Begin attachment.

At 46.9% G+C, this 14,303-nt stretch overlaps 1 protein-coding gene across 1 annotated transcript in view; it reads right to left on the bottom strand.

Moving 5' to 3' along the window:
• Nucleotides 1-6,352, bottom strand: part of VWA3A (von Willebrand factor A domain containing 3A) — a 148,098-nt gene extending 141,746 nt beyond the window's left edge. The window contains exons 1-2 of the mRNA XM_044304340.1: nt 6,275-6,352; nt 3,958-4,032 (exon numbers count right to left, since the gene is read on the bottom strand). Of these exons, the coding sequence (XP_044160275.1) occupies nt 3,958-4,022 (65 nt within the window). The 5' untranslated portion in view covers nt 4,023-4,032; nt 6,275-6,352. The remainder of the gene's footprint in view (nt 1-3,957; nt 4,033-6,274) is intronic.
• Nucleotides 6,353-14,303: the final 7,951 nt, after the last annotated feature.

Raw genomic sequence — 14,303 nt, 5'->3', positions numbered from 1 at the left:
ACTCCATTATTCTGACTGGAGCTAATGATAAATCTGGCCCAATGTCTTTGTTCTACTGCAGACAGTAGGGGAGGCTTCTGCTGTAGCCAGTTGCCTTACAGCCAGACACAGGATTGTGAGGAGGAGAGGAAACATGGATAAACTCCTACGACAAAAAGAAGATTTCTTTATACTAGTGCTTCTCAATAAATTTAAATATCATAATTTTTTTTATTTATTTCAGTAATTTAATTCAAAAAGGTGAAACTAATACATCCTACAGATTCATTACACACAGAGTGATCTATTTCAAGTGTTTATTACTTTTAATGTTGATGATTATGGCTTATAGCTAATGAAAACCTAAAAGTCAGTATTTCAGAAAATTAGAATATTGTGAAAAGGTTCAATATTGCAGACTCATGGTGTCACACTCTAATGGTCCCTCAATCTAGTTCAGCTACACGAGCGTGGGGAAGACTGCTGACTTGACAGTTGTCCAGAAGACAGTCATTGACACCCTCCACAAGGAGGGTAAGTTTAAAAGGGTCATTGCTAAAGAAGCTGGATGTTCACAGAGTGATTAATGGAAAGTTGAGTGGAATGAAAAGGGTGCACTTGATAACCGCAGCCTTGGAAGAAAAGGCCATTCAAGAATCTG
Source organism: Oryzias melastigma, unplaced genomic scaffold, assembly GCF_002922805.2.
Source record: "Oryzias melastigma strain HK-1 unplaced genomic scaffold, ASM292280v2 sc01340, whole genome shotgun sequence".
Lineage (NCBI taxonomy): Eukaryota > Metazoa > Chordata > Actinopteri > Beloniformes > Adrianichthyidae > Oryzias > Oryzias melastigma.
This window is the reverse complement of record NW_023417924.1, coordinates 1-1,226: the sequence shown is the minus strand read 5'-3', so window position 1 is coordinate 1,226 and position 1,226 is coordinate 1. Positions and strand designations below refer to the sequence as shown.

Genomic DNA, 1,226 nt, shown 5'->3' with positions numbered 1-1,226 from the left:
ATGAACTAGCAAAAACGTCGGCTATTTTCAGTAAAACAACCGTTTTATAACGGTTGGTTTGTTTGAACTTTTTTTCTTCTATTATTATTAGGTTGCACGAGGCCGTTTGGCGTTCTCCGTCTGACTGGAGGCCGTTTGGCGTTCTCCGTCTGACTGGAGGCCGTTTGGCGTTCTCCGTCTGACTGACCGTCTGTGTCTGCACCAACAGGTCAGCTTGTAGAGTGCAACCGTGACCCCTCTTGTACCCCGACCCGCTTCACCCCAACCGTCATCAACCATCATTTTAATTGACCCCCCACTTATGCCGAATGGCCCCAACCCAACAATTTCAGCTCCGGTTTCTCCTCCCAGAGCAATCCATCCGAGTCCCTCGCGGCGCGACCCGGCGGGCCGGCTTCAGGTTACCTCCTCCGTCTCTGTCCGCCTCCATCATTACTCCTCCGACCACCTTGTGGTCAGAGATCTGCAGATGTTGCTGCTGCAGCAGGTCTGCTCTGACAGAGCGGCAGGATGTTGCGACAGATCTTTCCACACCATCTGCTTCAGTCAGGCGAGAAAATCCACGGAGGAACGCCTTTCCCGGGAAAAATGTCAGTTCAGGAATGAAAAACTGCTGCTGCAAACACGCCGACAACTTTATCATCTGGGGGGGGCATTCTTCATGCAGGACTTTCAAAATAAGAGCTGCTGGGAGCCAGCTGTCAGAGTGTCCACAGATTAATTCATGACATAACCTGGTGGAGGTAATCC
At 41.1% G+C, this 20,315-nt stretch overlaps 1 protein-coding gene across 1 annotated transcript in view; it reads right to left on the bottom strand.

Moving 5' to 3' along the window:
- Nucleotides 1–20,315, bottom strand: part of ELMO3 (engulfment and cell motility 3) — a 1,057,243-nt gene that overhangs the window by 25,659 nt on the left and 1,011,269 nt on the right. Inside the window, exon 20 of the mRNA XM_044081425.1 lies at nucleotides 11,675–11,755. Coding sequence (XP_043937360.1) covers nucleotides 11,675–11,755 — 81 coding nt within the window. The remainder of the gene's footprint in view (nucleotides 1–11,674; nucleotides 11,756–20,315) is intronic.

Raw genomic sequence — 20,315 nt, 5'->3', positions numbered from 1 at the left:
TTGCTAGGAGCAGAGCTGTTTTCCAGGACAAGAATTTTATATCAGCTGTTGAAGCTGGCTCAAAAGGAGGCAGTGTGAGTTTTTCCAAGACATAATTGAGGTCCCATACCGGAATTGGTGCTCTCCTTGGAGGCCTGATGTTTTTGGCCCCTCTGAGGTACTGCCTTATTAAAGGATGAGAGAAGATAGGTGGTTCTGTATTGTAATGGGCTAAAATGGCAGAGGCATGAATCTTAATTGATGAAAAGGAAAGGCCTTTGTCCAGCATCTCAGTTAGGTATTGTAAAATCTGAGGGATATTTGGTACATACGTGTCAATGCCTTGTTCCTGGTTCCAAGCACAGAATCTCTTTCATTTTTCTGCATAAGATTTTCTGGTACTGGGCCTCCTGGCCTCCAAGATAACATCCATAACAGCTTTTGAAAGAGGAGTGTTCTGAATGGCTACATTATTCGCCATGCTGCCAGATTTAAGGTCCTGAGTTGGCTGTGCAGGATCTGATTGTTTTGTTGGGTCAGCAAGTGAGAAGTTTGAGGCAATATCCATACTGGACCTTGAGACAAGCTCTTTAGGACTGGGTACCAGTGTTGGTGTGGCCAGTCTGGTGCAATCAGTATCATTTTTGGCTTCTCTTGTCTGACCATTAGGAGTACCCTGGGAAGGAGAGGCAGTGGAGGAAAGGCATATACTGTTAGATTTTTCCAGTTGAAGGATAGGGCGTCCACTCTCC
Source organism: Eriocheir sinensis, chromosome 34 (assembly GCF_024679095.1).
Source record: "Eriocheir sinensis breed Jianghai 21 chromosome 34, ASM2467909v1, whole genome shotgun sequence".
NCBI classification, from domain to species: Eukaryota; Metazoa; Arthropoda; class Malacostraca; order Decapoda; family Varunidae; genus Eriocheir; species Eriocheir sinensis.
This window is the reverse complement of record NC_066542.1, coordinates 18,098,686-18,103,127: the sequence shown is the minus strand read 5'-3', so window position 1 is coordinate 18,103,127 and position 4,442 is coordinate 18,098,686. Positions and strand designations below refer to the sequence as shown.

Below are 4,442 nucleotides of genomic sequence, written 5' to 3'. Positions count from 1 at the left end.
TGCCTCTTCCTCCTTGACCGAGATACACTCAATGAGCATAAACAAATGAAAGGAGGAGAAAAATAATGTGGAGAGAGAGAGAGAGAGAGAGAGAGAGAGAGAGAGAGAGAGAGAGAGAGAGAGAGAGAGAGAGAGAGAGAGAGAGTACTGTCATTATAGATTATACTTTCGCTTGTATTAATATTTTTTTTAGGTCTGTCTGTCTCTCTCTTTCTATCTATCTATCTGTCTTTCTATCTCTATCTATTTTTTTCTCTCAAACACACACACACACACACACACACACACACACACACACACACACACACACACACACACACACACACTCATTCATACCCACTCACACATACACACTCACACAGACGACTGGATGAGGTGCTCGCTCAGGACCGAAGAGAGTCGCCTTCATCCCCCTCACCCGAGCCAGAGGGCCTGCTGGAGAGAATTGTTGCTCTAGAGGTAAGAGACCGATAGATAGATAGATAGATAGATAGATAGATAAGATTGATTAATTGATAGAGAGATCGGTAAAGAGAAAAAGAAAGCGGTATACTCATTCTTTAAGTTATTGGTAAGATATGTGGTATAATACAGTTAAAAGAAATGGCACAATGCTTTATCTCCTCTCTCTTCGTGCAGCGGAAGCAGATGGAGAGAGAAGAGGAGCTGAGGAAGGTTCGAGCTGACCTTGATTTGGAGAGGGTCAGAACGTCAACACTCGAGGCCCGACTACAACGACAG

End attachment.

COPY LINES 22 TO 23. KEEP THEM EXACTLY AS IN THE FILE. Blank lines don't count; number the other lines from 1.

Below are 4,442 nucleotides of genomic sequence, written 5' to 3'. Positions count from 1 at the left end.
TGCCTCTTCCTCCTTGACCGAGATACACTCAATGAGCATAAACAAATGAAAGGAGGAGAAAAATAATGTGGAGAGAGAGAGAGAGAGAGAGAGAGAGAGAGAGAGAGAGAGAGAGAGAGAGAGAGAGAGAGAGAGAGAGAGAGAGTACTGTCATTATAGATTATACTTTCGCTTGTATTAATATTTTTTTTAGGTCTGTCTGTCTCTCTCTTTCTATCTATCTATCTGTCTTTCTATCTCTATCTATTTTTTTCTCTCAAACACACACACACACACACACACACACACACACACACACACACACACACACACACACACACACACACTCATTCATACCCACTCACACATACACACTCACACAGACGACTGGATGAGGTGCTCGCTCAGGACCGAAGAGAGTCGCCTTCATCCCCCTCACCCGAGCCAGAGGGCCTGCTGGAGAGAATTGTTGCTCTAGAGGTAAGAGACCGATAGATAGATAGATAGATAGATAGATAGATAAGATTGATTAATTGATAGAGAGATCGGTAAAGAGAAAAAGAAAGCGGTATACTCATTCTTTAAGTTATTGGTAAGATATGTGGTATAATACAGTTAAAAGAAATGGCACAATGCTTTATCTCCTCTCTCTTCGTGCAGCGGAAGCAGATGGAGAGAGAAGAGGAGCTGAGGAAGGTTCGAGCTGACCTTGATTTGGAGAGGGTCAGAACGTCAACACTCGAGGCCCGACTACAACGACAG